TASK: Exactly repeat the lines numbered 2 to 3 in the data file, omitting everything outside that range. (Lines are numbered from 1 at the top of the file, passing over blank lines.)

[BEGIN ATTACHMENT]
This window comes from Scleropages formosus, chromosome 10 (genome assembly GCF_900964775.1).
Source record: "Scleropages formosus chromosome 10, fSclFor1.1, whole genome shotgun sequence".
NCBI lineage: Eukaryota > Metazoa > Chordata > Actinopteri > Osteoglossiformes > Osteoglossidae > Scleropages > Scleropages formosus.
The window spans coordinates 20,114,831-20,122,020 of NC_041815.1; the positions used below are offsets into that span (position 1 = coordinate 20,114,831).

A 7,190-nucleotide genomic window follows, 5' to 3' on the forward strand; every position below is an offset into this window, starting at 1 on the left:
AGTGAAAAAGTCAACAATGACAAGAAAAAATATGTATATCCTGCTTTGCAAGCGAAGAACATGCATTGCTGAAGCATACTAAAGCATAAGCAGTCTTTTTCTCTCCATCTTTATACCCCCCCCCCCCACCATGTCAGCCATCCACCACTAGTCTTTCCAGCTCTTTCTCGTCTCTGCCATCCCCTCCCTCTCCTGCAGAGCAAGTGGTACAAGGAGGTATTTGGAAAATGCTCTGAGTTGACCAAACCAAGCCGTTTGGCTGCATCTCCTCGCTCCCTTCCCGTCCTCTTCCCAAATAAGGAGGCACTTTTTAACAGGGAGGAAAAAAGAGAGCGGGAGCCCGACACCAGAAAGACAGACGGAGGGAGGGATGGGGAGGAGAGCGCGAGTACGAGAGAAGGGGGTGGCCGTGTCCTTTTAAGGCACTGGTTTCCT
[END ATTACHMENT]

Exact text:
Source record: "Scleropages formosus chromosome 10, fSclFor1.1, whole genome shotgun sequence".
NCBI lineage: Eukaryota > Metazoa > Chordata > Actinopteri > Osteoglossiformes > Osteoglossidae > Scleropages > Scleropages formosus.